Now, to some reps in the industry, this question is equivalent to blasphemy. “Of course my solution is right for the buyer! It’s right for everyone! It just depends how well I sell it.” But the truth of the matter is there’s no perfect product or service for everyone. And saying otherwise is just playing into the public’s idea of sales reps being con men.

Instead, it’s your job to think of yourself as someone who offers value. Not all doctors have the drugs, surgery skills, or psychiatry training to heal every patient. And when they run into one they can’t fix, they refer them to another care provider.

Think of yourself the same way. And don’t waste time with someone who doesn’t need what you’re selling.

Discovery Call Questions

Rather than asking the buyer questions here, it’s time for a bit of introspection. Ask yourself the questions below to determine if this patient’s problem is a good fit.

  • “Do I have the solution for this buyer’s problem?” – Once you’ve learned about the buyer’s pain point and their desired timeline, you can figure out if you offer the right solution to solve that problem. Honesty is crucial here. A good doctor doesn’t oversell their capabilities. And in the same way, you need to think long and hard about whether your solution will really make the buyer’s problem a thing of the past.
  • “Do they really need this solution?” – As much as it may pain you to say it, the buyer may be sitting on the perfect solution already—and one they can implement on their own. Time to get honest again. Is your solution (or one like it) really necessary? If not and the sale goes through, the buyer will likely resent you once they find out they could have easily solved the problem themselves with the flip of a switch. And that means negative reviews, zero loyalty, and no earned referrals.

4. Return

Every treatment has its ups and downs. Side effects, recovery time, medication contraindications—no matter what the solution to the problem is, there’s going to be at least a touch of discomfort involved.

Same goes with sales. Buyers need to change vendors, hire new staff, train on novel systems, or fight for a change to the budget.

The question is, is the value your solution provides worth that discomfort?

How much will they have to change to accommodate it? And when all is said and done, will they look back on the investment as a good purchase or one that ate up too many resources?

Going through this calculation upfront is a must during qualification of sales leads.

Discovery Call Questions

Want to find out if a buyer is worth it for the return they’ll get? Try asking these three questions.

  • “How would things be different if we solved this for you?” – What will actually change for the buyer once they implement your solution? Is it a simple quality of life difference? Or does the switch lead to real change for the business on a fundamental level? This one’s key because no matter how well you think you understand the industry, every business is different. And asking the buyer outright will give you better insight into the real value your solution offers.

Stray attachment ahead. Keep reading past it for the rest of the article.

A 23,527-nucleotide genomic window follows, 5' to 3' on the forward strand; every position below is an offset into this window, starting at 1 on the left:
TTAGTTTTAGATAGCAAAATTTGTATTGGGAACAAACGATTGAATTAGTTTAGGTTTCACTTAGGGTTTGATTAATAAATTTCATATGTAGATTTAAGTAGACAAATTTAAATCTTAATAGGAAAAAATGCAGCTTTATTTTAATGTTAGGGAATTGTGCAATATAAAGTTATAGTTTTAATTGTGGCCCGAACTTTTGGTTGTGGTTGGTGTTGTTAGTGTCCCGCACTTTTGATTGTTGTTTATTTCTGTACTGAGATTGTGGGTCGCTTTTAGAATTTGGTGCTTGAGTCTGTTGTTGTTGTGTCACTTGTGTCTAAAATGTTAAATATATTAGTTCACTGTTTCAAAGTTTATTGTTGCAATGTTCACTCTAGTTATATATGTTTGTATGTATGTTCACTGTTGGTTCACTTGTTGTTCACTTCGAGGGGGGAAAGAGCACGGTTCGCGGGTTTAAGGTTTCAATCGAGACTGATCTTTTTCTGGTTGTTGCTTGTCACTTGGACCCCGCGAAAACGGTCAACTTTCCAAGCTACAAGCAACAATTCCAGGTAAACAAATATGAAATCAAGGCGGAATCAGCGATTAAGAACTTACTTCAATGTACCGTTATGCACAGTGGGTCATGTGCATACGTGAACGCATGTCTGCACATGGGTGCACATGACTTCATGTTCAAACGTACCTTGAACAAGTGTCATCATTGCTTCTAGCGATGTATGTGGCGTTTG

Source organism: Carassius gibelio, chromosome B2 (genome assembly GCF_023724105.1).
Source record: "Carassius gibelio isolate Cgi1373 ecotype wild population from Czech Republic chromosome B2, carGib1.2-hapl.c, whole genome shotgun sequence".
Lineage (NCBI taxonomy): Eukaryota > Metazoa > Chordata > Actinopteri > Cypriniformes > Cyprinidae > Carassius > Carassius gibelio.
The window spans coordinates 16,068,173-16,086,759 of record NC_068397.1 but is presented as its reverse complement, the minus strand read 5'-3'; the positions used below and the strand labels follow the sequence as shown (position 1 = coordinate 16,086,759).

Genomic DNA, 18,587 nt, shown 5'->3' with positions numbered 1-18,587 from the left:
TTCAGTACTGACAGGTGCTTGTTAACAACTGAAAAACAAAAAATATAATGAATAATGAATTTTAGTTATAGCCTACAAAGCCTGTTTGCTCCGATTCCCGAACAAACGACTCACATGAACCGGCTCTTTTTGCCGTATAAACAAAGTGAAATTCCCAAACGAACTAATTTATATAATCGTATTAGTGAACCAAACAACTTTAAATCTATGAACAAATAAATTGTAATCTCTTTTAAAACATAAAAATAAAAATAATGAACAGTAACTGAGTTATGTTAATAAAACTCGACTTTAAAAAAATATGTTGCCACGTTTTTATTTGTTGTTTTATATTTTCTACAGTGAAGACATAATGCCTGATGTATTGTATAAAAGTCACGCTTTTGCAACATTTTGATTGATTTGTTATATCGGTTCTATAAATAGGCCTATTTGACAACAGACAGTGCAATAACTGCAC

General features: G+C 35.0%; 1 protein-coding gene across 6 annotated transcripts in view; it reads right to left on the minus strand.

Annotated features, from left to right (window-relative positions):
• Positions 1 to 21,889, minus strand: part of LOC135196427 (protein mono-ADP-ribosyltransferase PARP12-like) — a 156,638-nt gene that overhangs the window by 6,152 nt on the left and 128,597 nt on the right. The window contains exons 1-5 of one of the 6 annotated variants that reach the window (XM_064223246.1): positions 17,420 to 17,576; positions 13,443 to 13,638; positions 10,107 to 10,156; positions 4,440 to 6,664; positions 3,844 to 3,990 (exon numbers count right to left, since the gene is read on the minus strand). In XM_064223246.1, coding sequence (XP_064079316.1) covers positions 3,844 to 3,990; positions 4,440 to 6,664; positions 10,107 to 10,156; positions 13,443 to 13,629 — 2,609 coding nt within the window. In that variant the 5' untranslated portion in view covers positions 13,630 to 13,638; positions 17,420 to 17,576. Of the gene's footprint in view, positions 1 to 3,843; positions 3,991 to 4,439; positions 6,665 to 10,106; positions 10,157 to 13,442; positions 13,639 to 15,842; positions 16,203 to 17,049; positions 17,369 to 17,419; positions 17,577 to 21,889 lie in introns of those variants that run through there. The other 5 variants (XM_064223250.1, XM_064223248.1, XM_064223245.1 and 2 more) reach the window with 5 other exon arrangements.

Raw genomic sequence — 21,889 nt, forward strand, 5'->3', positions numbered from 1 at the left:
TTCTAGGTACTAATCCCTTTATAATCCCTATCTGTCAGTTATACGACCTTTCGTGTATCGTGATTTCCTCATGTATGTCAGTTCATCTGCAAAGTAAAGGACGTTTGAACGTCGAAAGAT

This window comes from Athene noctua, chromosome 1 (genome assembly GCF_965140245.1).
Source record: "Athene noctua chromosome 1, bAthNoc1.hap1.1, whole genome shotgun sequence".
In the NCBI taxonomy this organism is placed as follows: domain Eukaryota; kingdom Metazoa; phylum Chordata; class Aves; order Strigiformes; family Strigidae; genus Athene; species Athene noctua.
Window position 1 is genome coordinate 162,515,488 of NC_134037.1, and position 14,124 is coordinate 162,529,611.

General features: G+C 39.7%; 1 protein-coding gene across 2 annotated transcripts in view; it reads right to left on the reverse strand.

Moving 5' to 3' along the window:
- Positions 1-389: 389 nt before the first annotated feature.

• “What is your motivation to make this happen?” On its surface, this question seems similar to the previous one. But asking it also helps uncover the subtler strings pulling the buyer. Do they need to hit a certain quota before the quarter’s end? Are they getting complaints from their team? Or maybe their customers? This is all valuable info you can use to determine if this buyer is a good fit.
  • “If we took your business from $X to $X, how would that change things?” Last but not least, let’s talk about the numbers. If your solution provides as much value as it has with past customers, will that lead to a tangible difference with the buyer? Would they appreciate that change? And would it be a step in the direction the buyer is looking to take? If not, they may not be the best lead to sink your hard-earned time into.

5. Process

A doctor has a certain process that patients must adhere to. Some do house calls, others don’t. Some only accept UnitedHealth Group, while others only work with Humana Insurance. The point is, a patient needs to adhere to a doctor’s process in order to work with them.

And as a sales doctor, you should only see buyers who do the same.

Be sure your buyer is willing to adapt to your process before working with you. Check to see if they’re willing to stop working with current vendors, put in the necessary time for training, and whatever other “musts” need to be done to get maximum value from your solution.

Just like a doctor’s office, buyers who won’t adapt to your processes should be turned away.

Discovery Call Questions

To get a better idea of the process involved, ask the following discovery call question.

  • “When your organization has done similar projects in the past, what paperwork process needed to happen?”This question gives you a clearer idea of what lies ahead should the buyer be a reasonable fit. How much work will they have to put in to overhaul their system? How much work will you have to put in training and getting their team up to speed? Basically, is the work required reasonable or out of line?